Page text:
When dogs come into contact with or breathe anything they are sensitive to, they develop seasonal allergies. More specifically, allergies occur when their immune system loses its tolerance for an allergen. Whenever the immune system comes into contact with an allergen in the environment, it goes berserk and unleashes an inflammatory response. 

This results in all or part of the symptoms mentioned later in this section. Factors that are only present at certain times of the year, such as tree pollen, dust mites, and fresh grass in the summer, are some of what cause seasonal allergies. Dogs react to allergies in a slightly different way than people do. 

Some symptoms of seasonal allergies in dogs are itchy skin and repeated ear infections, but your dog may also exhibit red eyes, a runny nose, and fits of sneezing. Your pet may become itchy at any level, from severe to minor. Dogs are prone to self-mutilation. So it’s worth taking them to the vet if you discover that they are scratching or gnawing on themselves more often than usual. This habit can result in infections that are uncomfortable and necessitate treatment. Look out for symptoms, including odd discharge and odor.

4. Food Allergies

An immune system reaction to a trigger causes allergies. And no matter what you appear to do to cure the symptoms, the issues and discomfort will persist if your dog is exposed to the allergen regularly. Dogs rarely experience true food allergies. Dog food allergies account for about 10% of all allergy cases. In contrast to food allergies, dogs can also have a food intolerance.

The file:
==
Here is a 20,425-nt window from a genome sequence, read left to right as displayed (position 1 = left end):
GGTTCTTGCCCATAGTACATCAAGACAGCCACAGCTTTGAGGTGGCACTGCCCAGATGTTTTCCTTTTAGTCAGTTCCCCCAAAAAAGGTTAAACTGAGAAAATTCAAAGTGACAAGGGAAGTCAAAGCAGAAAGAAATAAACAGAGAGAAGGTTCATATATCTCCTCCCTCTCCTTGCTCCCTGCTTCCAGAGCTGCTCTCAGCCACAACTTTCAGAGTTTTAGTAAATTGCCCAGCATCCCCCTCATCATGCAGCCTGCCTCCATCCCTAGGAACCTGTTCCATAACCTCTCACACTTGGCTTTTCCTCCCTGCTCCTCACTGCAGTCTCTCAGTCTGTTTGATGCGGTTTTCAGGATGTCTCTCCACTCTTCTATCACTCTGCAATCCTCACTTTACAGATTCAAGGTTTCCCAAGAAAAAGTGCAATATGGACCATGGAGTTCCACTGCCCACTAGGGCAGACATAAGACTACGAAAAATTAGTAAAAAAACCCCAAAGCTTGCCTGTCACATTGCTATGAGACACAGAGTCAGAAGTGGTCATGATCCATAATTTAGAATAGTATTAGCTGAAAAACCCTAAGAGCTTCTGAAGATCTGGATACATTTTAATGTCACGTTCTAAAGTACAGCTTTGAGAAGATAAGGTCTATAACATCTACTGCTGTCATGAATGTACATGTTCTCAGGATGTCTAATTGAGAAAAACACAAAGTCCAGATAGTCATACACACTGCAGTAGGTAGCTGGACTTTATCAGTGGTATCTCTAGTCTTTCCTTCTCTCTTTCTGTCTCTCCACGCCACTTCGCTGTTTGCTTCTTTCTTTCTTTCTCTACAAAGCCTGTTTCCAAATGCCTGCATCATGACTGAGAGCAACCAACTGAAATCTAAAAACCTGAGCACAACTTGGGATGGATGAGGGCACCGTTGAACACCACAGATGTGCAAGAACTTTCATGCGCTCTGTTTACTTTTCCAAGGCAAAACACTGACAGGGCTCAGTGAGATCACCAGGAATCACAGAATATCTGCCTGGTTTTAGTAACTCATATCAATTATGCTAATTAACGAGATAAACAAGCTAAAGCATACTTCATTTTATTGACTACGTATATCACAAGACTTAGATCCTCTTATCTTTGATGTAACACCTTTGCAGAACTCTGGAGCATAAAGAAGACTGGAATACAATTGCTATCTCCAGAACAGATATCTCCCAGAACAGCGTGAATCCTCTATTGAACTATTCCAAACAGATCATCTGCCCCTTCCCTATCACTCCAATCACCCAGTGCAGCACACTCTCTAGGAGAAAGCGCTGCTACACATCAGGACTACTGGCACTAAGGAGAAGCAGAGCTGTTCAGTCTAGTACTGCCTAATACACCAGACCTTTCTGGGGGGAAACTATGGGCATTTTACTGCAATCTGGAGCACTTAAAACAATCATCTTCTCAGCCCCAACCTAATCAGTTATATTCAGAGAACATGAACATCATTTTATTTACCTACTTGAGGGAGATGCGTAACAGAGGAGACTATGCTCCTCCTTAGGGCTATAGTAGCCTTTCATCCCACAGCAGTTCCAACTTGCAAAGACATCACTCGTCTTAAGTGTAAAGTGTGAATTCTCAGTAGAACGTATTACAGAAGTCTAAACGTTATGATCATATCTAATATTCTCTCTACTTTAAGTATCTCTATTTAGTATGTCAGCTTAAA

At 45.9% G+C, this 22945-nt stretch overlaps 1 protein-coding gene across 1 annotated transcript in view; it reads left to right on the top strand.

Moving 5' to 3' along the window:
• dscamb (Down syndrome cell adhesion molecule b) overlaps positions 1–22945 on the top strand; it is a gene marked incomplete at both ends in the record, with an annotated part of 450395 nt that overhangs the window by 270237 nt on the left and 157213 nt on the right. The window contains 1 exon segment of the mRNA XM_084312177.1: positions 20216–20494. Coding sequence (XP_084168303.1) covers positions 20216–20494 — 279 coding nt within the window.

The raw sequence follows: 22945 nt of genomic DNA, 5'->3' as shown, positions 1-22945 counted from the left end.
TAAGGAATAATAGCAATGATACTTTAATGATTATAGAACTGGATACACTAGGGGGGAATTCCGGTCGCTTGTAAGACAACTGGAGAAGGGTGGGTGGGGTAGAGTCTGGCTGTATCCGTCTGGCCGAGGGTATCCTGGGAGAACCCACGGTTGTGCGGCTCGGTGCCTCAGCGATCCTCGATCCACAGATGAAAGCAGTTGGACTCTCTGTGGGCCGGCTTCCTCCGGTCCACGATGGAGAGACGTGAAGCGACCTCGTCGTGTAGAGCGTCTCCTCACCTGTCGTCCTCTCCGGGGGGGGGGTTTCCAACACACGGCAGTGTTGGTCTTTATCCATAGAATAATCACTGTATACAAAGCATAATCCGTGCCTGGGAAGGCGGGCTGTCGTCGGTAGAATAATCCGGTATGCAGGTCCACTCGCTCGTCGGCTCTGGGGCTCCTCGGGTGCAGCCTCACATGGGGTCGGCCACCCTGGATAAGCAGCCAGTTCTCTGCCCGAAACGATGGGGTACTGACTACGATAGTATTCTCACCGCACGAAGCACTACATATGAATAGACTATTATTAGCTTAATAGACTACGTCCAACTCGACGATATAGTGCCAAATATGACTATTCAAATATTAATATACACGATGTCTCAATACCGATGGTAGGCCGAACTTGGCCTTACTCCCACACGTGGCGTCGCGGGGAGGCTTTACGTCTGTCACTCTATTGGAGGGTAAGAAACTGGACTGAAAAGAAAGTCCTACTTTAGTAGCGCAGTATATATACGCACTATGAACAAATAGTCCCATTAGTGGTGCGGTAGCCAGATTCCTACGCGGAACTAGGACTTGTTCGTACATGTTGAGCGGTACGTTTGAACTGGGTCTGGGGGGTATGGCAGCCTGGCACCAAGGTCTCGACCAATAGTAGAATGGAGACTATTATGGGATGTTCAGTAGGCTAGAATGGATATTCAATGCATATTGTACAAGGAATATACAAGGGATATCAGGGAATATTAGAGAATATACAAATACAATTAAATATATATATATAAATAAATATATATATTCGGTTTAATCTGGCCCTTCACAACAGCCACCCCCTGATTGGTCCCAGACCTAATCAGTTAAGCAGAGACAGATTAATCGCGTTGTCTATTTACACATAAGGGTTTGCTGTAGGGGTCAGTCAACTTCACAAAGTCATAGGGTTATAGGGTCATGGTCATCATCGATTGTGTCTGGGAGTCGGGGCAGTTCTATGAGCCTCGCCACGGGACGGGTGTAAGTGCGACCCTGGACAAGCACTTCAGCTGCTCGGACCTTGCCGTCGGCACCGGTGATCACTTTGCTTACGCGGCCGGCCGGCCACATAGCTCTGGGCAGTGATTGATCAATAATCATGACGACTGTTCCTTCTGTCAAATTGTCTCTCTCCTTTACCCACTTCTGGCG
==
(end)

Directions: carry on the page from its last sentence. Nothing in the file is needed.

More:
Dog food allergies can be diagnosed and treated very easily. Dogs shouldn’t ever consume their allergens. For dogs with multiple, severe food allergies, this may be best done by keeping them on the prescription dog food for dogs with allergies that they were given during their trial. Grain-free dog foods, limited ingredient diets, or appropriate over-the-counter dog foods may effectively treat milder cases. 

But keep in mind that flare-ups could occur if these diets are mixed with components not stated on the label. Consult your vet to find out which foods are ideal for your dog’s diet. Even while food allergies can’t be cured, they can be effectively managed with the right dog food for allergic dogs.

5. Contact Dermatitis

Numerous factors can contribute to contact dermatitis. It can be regarded as a standalone illness or a sign of other diseases. Your dog may exhibit symptoms immediately or over a few days if they come into contact with something irritating their skin. Treatment usually takes symptomatic therapy to alleviate your dog’s symptoms before they get worse. An antihistamine may be prescribed to stop your dog from scratching and causing infections. When diagnosed with contact dermatitis, most dogs bounce back quickly without any long-term consequences. 

A material that damages the skin or an immune system response can cause your dog to develop contact dermatitis, a skin ailment. Take your dog to a vet if you see that he has acquired skin irritation, is scratching a lot, and appears to be suffering from itching. Dogs most frequently get one of two types of contact dermatitis: allergic or irritant contact dermatitis. When the skin is sensitive to a specific, actually-harmless chemical, allergic contact dermatitis develops.